The New Alphabet Soup of Market Access and Reimbursement: Part 2

22Let’s welcome back, Jamie Banks, PhD! As a “refresher” (for those who DID NOT read the last issue, ‘eh hem!’), Jamie is part of our team here at McCormick LifeScience Consultants as a health care consultant and strategist with experience in health economics, outcomes research, health policy, value assessment, trial design, technology valuation, and communications/publications.

Questions? Need help? Email her!

Jamie. . . take it away!

In Part 2 of this series, we will turn our attention from the vocabulary of PROs (Part 1, September 2012) to “HEOR” (hint: not Winnie-the-Pooh’s companion). By the end, you will at least be familiar with CEA, CUA, ICER, ICUR, LYG, and QALY.

The Broad Take

HEOR – in other words, Health Economics and Outcomes Research – is used to assess the value for money of competing medical interventions. It includes methods to evaluate:

” . . . the clinical, economic, and humanistic aspects of pharmaceutical products, services, and programs, as well as other health care interventions to provide health care decision makers, providers, and patients with valuable information for optimal outcomes and the allocation of health care resources.”
– International Society of Pharmacoeconomics and Outcomes Research (ISPOR)

HEOR studies may be “piggybacked” onto clinical trials or conducted post-market in more diverse patient populations and settings of care. The goal? To gain market access and reimbursement, of course!

Let’s Start with the HE . . .

The “HE” in HEOR focuses on comparing the value of interventions in monetary terms. When applied to evaluating pharmaceutical products, the term “pharmacoeconomics” or “PE” may be used.

. . . Move onto the OR . . .

The “OR” focuses on comparing the clinical sequelae or outcomes that are meaningful to patients, caregivers, payors, clinicians, employers and society, and go well beyond the surrogate measures (e.g., blood pressure) typical of clinical trials. For example:

Antihypertensive Drug A vs. Drug B 

Clinical Trial Endpoints

Outcomes Research

  • Blood pressure (mmHg)

  • Stroke, heart attack, death, medical resource use (e.g., hospitalization, physician visits), or lost days of work or school


. . . Then Put Them Together and What Have You Got?

The makings of a cost-effectiveness analysis (CEA) . . .


. . . where the result is expressed as the difference in cost divided by the difference in effectiveness of two interventions in as a ratio.

  • In the case where the outcome is a clinical outcome, such as “life year gained (LYG)” or “avoided heart attack,” the ratio is known as an Incremental Cost Effectiveness Ratio (ICER [ouch!]).
  • In the special case in which LYGs are adjusted for quality of life, the outcome is a QALY (Quality Adjusted Life Year), and the ratio, an ICUR. We’ll talk more about that “U” in a minute.

You may now be wondering: Which costs? Which outcomes? Good questions! In both cases, it depends. For example:

  • For U.S. payors, direct medical costs (e.g., for physician visits, drugs, and hospitalization) and clinical outcomes (e.g., heart attack, stroke) are most important.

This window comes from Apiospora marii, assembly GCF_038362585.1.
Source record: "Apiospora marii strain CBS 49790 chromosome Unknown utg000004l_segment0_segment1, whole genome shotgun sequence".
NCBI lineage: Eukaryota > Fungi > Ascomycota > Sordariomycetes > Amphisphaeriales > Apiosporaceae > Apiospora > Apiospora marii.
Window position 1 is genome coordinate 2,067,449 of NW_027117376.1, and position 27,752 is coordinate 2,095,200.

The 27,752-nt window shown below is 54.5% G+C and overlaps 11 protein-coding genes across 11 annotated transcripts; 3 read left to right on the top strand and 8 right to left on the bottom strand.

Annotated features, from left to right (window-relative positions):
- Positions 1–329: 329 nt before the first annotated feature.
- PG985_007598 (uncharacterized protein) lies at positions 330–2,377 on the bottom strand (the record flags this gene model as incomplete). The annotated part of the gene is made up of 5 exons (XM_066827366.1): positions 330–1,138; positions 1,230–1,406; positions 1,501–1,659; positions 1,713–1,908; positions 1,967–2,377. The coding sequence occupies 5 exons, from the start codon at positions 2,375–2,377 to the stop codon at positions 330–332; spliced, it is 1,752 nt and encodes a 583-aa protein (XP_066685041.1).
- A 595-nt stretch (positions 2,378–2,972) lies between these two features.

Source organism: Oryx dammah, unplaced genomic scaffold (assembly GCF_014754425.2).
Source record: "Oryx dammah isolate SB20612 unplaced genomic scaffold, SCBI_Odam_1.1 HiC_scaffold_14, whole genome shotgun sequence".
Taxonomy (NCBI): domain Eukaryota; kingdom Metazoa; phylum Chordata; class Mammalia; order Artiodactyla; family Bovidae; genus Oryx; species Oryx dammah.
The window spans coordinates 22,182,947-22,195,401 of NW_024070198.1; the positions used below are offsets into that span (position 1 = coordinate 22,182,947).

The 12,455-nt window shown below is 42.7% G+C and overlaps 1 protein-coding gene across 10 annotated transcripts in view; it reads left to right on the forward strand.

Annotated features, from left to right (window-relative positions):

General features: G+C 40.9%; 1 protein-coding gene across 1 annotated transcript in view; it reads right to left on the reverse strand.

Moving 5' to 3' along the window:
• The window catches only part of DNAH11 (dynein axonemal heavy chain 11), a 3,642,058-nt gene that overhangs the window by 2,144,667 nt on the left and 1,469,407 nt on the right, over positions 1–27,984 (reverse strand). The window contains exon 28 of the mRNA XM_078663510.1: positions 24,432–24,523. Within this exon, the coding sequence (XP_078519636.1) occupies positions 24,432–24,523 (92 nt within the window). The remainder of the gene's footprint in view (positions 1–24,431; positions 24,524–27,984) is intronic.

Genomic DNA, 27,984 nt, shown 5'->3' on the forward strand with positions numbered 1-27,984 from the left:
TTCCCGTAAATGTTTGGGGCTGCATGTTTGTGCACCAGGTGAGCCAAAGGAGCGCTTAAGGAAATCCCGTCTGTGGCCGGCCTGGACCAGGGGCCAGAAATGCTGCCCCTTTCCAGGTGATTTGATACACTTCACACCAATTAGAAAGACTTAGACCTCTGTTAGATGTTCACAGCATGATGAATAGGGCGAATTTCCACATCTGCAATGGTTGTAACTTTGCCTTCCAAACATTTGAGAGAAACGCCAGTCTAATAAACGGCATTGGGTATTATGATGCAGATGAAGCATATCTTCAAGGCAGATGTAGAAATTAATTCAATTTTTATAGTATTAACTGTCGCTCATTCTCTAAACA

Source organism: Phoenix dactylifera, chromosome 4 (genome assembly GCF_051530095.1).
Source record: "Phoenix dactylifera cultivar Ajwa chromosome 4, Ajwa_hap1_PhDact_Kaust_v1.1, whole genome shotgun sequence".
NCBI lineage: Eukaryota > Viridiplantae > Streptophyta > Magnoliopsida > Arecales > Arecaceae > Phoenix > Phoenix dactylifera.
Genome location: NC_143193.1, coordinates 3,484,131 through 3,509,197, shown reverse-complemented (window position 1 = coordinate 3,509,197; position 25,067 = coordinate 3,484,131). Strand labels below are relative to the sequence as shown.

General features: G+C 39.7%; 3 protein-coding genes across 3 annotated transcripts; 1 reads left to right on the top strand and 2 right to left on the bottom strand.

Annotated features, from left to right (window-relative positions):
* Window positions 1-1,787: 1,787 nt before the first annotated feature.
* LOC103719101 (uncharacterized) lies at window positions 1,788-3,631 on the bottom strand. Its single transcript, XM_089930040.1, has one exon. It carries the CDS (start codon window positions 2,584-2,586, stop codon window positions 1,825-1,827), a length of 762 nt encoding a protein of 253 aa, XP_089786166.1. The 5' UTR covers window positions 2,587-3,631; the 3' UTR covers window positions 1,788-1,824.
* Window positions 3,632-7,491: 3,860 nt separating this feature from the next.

• For international payors and employers, Quality Adjusted Life Years (QALYs) and lost productivity may be more important.

Now for that “U,” as in Utilities . . .

Utilities? Gas and electric? Good guess, but no.

In HE, a “utility” (aka “preference”) is a value patients or society places on a given health state. It ranges between 0 and 1, where 0=death or worst possible health and 1=normal or best possible health.

Let’s Do the Math

Here’s a hypothetical example in which cardiac patients can take Drug A or Drug B.


Drug A

Drug B


2 years

5 years

Side Effects



5-Year Cost



Health state utility



What is the ICER and ICUR for Drug B vs Drug A?


Cost Difference




$6,000 ($18,500 minus $12,500)

2 life years (4 minus 2)

$3,000/life year gained (LYG)


3.05 QALYs (4.25 [5 years*0.85] minus 1.2 [2 years* 0.60]


In both cases, these extra costs per LYG and QALY are considered well within the range considered acceptable by payors and society. Tell that to your friends!

Now Get Out Your Pencils, We are Having a Test . . .

(Only kidding)

We’ll be back next month with Part 3 of our series – focusing on CER (what does that stand for?!).

Toto's Tips

  • Don’t let HEOR and CEA scare you away. The concepts involved are common sense and understandable to most people.
  • Bring HEOR concepts into your thinking. You can do your company or client a favor by asking good questions related to a product’s value in the marketplace.
  • Read some journal articles on cost-effectiveness to grow your understanding. You will find many journal articles in PubMed with the terms cost-effectiveness and cost-utility and of these, many that are open access. An overview article by Ramsey et al, 2005 is a good place to start.
  • Review some clinical guidelines to see how they integrate HEOR into their assessments of medical interventions A recent article by Wonderling et al, 2011 may be helpful.